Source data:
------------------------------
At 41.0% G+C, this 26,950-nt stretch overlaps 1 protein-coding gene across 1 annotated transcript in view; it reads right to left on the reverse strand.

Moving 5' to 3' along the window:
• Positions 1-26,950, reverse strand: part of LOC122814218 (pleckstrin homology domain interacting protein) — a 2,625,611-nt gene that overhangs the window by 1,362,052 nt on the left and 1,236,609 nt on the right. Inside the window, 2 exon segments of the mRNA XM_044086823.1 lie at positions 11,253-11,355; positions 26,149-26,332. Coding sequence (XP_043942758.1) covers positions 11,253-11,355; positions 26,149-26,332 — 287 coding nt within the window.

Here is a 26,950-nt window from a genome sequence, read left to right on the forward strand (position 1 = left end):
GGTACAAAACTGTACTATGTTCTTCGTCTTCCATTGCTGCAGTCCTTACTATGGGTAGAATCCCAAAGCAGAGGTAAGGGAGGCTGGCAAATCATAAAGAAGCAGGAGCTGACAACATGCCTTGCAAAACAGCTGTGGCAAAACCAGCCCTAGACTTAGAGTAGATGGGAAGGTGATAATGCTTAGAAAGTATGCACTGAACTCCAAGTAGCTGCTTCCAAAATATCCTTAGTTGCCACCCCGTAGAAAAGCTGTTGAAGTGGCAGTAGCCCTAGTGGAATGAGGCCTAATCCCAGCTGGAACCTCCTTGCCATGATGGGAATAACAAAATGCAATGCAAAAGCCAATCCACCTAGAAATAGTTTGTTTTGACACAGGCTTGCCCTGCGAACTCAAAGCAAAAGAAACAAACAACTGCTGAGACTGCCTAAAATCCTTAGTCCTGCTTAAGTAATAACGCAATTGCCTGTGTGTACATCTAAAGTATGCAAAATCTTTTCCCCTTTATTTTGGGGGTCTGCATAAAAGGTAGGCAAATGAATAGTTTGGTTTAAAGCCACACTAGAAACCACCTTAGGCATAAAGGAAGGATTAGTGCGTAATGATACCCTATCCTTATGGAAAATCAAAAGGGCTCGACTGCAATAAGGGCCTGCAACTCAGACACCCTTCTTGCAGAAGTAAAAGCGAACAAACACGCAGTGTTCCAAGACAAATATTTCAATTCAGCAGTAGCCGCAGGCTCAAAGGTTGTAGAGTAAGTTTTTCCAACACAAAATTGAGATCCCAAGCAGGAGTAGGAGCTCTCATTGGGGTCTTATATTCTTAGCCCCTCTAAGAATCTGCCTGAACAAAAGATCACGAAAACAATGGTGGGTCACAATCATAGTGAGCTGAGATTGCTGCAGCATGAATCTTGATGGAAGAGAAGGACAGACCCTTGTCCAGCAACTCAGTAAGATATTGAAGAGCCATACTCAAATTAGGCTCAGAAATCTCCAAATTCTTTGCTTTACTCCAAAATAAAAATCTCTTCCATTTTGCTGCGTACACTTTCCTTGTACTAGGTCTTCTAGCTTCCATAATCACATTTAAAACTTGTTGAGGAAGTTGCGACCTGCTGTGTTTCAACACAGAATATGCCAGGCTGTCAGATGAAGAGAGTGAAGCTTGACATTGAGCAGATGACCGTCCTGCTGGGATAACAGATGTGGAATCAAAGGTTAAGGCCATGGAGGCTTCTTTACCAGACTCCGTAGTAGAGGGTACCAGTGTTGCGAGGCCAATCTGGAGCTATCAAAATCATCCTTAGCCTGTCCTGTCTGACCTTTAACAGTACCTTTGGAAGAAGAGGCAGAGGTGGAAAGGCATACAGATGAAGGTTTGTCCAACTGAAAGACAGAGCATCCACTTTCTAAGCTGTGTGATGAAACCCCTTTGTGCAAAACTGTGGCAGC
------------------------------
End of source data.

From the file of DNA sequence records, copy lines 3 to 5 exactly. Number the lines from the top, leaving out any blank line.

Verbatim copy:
• Positions 1-26,950, reverse strand: part of LOC122814218 (pleckstrin homology domain interacting protein) — a 2,625,611-nt gene that overhangs the window by 1,362,052 nt on the left and 1,236,609 nt on the right. Inside the window, 2 exon segments of the mRNA XM_044086823.1 lie at positions 11,253-11,355; positions 26,149-26,332. Coding sequence (XP_043942758.1) covers positions 11,253-11,355; positions 26,149-26,332 — 287 coding nt within the window.

Here is a 26,950-nt window from a genome sequence, read left to right on the forward strand (position 1 = left end):
GGTACAAAACTGTACTATGTTCTTCGTCTTCCATTGCTGCAGTCCTTACTATGGGTAGAATCCCAAAGCAGAGGTAAGGGAGGCTGGCAAATCATAAAGAAGCAGGAGCTGACAACATGCCTTGCAAAACAGCTGTGGCAAAACCAGCCCTAGACTTAGAGTAGATGGGAAGGTGATAATGCTTAGAAAGTATGCACTGAACTCCAAGTAGCTGCTTCCAAAATATCCTTAGTTGCCACCCCGTAGAAAAGCTGTTGAAGTGGCAGTAGCCCTAGTGGAATGAGGCCTAATCCCAGCTGGAACCTCCTTGCCATGATGGGAATAACAAAATGCAATGCAAAAGCCAATCCACCTAGAAATAGTTTGTTTTGACACAGGCTTGCCCTGCGAACTCAAAGCAAAAGAAACAAACAACTGCTGAGACTGCCTAAAATCCTTAGTCCTGCTTAAGTAATAACGCAATTGCCTGTGTGTACATCTAAAGTATGCAAAATCTTTTCCCCTTTATTTTGGGGGTCTGCATAAAAGGTAGGCAAATGAATAGTTTGGTTTAAAGCCACACTAGAAACCACCTTAGGCATAAAGGAAGGATTAGTGCGTAATGATACCCTATCCTTATGGAAAATCAAAAGGGCTCGACTGCAATAAGGGCCTGCAACTCAGACACCCTTCTTGCAGAAGTAAAAGCGAACAAACACGCAGTGTTCCAAGACAAATATTTCAATTCAGCAGTAGCCGCAGGCTCAAAGGTTGTAGAGTAAGTTTTTCCAACACAAAATTGAGATCCCAAGCAGGAGTAGGAGCTCTCATTGGGGTCTTATATTCTTAGCCCCTCTAAGAATCTGCCTGAACAAAAGATCACGAAAACAATGGTGGGTCACAATCATAGTGAGCTGAGATTGCTGCAGCATGAATCTTGATGGAAGAGAAGGACAGACCCTTGTCCAGCAACTCAGTAAGATATTGAAGAGCCATACTCAAATTAGGCTCAGAAATCTCCAAATTCTTTGCTTTACTCCAAAATAAAAATCTCTTCCATTTTGCTGCGTACACTTTCCTTGTACTAGGTCTTCTAGCTTCCATAATCACATTTAAAACTTGTTGAGGAAGTTGCGACCTGCTGTGTTTCAACACAGAATATGCCAGGCTGTCAGATGAAGAGAGTGAAGCTTGACATTGAGCAGATGACCGTCCTGCTGGGATAACAGATGTGGAATCAAAGGTTAAGGCCATGGAGGCTTCTTTACCAGACTCCGTAGTAGAGGGTACCAGTGTTGCGAGGCCAATCTGGAGCTATCAAAATCATCCTTAGCCTGTCCTGTCTGACCTTTAACAGTACCTTTGGAAGAAGAGGCAGAGGTGGAAAGGCATACAGATGAAGGTTTGTCCAACTGAAAGACAGAGCATCCACTTTCTAAGCTGTGTGATGAAACCCCTTTGTGCAAAACTGTGGCAGC